One of the great challenges facing universities and society as a whole is how to encourage young people from families with no experience of higher education to sign up for degrees. The Government has been trying with its AimHigher programme to introduce school pupils to university life, but the evidence suggests that this is an uphill task. Many young people are put off applying to university by what they see as its expense or its irrelevance, preferring to get on with the business of earning their living earlier rather than later.
One university that has had some success is Teesside, which launched a project in 1999 that has now been selected by the Higher Education Funding Council (Hefce) as a model of best practice. The Meteor programme started off small, targeting children in six Middlesbrough primary schools to think about the benefits or further and higher education. It did this via summer schools held on the campus. In the past eight years, it has expanded to cover secondary school pupils throughout Teesside, but 400 children from the top year of 14 local primary schools attend too.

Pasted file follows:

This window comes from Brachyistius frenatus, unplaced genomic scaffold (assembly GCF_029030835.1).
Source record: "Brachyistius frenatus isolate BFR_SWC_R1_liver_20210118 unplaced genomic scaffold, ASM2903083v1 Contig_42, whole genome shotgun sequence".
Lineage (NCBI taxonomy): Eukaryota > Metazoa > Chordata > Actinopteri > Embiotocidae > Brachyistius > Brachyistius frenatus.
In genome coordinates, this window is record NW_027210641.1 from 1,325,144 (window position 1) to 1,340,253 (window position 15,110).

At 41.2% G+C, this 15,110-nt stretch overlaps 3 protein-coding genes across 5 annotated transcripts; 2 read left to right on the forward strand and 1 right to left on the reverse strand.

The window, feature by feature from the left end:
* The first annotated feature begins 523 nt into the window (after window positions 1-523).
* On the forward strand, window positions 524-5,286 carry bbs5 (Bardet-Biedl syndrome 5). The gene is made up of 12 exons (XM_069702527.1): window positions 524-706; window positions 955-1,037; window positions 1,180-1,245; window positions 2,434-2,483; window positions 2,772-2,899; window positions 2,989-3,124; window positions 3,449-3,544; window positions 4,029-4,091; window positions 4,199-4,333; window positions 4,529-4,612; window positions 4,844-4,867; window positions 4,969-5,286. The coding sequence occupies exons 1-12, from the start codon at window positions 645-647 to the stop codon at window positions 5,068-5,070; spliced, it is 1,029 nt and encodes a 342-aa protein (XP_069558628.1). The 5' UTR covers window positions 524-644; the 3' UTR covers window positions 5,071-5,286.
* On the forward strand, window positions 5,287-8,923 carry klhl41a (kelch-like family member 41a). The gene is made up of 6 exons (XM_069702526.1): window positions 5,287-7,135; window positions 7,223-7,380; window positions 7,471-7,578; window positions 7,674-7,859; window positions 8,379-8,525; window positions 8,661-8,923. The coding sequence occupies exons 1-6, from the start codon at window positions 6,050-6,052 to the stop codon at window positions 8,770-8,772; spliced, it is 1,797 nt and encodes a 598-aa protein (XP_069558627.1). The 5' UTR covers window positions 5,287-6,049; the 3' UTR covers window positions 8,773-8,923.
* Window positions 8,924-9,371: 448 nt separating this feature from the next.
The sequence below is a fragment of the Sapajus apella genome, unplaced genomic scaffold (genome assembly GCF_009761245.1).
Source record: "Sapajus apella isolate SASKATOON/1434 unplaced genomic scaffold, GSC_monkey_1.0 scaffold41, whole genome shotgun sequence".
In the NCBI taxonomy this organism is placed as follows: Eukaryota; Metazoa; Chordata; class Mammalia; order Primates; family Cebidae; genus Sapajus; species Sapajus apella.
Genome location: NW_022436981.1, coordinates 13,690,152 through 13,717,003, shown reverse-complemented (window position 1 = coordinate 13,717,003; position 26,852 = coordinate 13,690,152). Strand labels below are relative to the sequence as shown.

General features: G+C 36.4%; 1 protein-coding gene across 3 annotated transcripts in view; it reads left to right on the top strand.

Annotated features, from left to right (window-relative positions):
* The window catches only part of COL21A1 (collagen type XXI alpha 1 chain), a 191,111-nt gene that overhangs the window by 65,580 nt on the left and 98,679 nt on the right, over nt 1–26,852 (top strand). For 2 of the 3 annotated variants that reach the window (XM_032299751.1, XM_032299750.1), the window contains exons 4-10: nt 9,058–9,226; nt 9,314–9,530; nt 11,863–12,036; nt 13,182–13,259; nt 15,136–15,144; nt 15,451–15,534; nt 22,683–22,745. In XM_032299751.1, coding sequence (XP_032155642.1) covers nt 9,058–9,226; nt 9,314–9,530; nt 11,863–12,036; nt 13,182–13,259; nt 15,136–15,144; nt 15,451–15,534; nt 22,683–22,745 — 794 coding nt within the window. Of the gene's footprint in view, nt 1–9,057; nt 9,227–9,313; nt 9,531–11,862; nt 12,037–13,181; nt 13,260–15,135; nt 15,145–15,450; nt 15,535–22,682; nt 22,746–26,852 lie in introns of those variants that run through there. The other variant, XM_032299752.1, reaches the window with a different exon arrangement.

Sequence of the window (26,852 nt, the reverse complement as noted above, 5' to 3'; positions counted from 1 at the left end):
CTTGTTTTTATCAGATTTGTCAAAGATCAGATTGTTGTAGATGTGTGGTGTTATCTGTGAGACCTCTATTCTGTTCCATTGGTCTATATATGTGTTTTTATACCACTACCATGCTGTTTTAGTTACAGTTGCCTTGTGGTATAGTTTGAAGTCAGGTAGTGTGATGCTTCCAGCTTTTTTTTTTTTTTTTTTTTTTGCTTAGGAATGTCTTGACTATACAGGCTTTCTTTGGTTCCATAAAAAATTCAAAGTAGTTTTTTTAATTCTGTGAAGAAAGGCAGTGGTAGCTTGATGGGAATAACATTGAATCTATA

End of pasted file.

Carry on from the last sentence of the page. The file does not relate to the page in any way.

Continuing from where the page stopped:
One of the reasons that the project has caught Hefce's eye is that Teesside University keeps in touch with the pupils involved until they leave school. The young people attending the summer schools don't just take part in a mini-graduation ceremony at Middlesbrough Town Hall, they are also visited regularly by student ambassadors in their classrooms.
The key seems to be to start influencing children at a young age to get them thinking about their futures early on and to keep in contact with them. Another important factor is to ensure continuity of funding for the programme. Teesside has shown its commitment by providing one-half of the finance. The university decided it was no good relying simply on different pots of external money that come and go. If it wanted this to be a success, it had to make sure it had a stable source of funds.
All of this means that the children really do grow up with the University of Teesside. Admissions officers at the university are now enrolling the first students to come out of Meteor's first year. They were 10-year-olds then and have grown into aspiring 18-year-olds.Reuse content